But amidst the glamour and prestige of the Olympics is the ever-present excitement of competition. And while Francie had run in countless races before, competing in the Olympics required a more intensive focus and stronger mental game.
Many factors weighed on her mind: the importance of racing in the Olympics, the reality of running in front of thousands of people, and a host of internal and external pressures common to all Olympic athletes. One of those challenges was the “in-between times.”
After getting advice from coaches, athletes typically gather in a holding area waiting for their heat or race. For Francie, that meant staying mentally focused on her race plan while surrounded by her competitors for an hour before each race. “The better you get [at navigating that time span], the more successful you’re going to be,” she says.
External events surrounding the Games can also have a tremendous impact on mental focus and performance. At the 1972 Munich Olympics, six Israeli coaches and five of their athletes were held hostage and later killed. “I was very disappointed with my performance at the Olympic Games,” Francie explains. “I don’t like making excuses, but having the Israeli athletes captured and killed between my preliminary race and my semifinal race definitely affected me. There’s no doubt about it.”
In 1980, Francie made the Olympic team, but her hopes for a gold medal were dashed when the United States boycotted the Games in protest of the Soviet Union’s invasion of Afghanistan. Four years later at the 1984 Olympic trials, Francie came in fifth in the 3K and didn’t make the team.
Some might’ve called it quits, but not Francie. Like many fellow Olympians, she has a resiliency and an ability to keep a steady eye on her goals that kept her striving forward. Francie began running longer races and qualified for the marathon at the 1992 Olympic trials. At 39, Francie was selected to be the U.S. flagbearer for the opening ceremonies in Barcelona. As she solemnly walked into the stadium, she felt more than the weight of the flag. “That was an out of body experience. All I could think of was that I had to be perfect, that this was a symbol of the American people,” Francie recalls. “You see all those American flags waving back down at you [from the stands], and that’s the moment that it hit me what I was doing. That was pretty special.”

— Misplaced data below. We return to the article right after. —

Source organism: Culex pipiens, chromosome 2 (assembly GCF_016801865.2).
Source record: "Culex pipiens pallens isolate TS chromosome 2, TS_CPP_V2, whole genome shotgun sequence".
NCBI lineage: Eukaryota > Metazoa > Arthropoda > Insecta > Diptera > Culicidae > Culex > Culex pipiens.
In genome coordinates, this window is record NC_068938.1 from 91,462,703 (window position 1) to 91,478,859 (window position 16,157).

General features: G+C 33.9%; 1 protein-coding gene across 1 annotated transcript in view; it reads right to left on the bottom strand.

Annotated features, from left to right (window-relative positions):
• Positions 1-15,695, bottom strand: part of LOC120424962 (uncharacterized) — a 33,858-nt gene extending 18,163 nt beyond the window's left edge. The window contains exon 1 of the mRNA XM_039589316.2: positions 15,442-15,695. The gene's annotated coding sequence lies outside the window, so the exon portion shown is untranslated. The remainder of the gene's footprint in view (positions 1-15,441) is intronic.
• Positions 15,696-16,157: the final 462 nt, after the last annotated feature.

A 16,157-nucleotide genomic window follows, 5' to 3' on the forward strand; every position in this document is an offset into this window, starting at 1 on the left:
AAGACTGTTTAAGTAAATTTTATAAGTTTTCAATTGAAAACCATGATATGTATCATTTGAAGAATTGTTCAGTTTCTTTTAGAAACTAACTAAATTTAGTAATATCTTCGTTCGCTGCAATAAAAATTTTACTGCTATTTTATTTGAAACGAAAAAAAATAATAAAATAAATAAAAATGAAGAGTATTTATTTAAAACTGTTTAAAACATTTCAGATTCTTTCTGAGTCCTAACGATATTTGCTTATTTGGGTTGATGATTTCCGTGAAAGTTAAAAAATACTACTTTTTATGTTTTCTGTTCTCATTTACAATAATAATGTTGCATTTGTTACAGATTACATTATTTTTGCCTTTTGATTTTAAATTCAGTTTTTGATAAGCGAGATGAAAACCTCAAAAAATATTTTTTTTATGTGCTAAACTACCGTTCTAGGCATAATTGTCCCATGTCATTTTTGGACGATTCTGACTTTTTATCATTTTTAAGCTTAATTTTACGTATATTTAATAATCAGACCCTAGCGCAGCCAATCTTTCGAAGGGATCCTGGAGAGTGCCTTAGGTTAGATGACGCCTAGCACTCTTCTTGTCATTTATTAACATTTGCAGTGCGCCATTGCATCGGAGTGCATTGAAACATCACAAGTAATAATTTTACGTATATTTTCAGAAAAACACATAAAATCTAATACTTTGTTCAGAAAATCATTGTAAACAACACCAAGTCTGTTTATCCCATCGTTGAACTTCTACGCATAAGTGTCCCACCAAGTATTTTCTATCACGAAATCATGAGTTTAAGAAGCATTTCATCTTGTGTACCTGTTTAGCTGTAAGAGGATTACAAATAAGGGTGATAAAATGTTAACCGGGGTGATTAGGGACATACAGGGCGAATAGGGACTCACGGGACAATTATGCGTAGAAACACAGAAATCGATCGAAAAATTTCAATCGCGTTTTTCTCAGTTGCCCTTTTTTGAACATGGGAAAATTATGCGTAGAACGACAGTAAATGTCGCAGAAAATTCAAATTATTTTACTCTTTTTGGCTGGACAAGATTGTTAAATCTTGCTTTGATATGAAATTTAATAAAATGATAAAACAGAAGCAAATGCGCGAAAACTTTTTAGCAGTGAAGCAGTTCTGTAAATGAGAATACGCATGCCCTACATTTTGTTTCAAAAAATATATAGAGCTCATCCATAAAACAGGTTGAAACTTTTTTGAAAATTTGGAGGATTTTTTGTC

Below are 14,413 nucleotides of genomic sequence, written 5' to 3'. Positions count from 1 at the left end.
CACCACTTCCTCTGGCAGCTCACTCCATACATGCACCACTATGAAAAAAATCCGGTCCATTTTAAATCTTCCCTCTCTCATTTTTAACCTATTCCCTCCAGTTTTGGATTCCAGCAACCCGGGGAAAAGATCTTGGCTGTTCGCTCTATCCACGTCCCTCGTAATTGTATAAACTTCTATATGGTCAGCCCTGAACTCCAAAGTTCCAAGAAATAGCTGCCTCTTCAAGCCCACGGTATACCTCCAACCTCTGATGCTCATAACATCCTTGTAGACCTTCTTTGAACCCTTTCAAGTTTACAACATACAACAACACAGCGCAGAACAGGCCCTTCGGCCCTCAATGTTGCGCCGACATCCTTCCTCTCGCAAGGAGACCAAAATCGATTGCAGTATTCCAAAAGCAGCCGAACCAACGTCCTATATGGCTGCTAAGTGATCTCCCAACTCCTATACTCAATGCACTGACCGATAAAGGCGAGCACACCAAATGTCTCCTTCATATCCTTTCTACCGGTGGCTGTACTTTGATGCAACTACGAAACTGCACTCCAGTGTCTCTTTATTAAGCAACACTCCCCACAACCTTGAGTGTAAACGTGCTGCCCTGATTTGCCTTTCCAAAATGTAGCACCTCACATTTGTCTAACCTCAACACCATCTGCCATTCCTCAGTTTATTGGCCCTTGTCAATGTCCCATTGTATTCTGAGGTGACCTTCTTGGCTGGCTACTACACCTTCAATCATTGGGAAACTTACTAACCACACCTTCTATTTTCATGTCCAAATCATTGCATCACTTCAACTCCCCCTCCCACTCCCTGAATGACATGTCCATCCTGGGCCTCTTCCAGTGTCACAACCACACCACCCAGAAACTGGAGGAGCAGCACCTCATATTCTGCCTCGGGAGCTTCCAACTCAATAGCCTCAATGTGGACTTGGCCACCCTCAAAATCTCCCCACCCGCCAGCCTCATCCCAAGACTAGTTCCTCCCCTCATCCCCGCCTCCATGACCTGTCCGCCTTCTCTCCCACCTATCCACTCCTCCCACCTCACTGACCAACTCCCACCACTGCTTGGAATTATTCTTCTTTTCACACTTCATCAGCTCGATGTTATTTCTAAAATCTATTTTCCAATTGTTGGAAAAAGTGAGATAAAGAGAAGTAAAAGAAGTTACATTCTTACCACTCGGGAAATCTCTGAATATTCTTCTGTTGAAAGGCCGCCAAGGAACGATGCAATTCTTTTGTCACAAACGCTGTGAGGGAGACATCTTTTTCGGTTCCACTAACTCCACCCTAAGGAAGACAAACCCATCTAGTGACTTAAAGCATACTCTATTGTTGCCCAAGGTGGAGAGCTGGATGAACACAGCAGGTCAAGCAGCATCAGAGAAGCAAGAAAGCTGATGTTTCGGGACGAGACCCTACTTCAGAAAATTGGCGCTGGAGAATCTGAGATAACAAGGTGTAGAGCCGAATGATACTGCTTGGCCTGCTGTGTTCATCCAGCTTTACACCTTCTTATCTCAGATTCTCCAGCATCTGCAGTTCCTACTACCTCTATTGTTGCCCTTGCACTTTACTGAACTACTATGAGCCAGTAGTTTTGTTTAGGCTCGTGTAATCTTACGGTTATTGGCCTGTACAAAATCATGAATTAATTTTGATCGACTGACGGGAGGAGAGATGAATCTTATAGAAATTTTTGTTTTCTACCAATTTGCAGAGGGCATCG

Keeping the gems
Today, Francie’s known as Coach Smith. She’s out early with her runners, encouraging them to do their best while instilling some of the mental focus, resiliency, and training she learned from her Olympic days. “Athletic competition is athletic competition regardless of the arena in which you compete,” Francie explains.
And what’s her advice for all those watching the upcoming Olympics and wishing to be an Olympian, too? Francie hones it down to a little bit of genetics, a tidbit of wisdom, and a simple philosophy: “It takes 10 years of purposeful practice and focus, and you can be the best that you can be at what you do. This isn’t something you can wish for—you have to work for it.”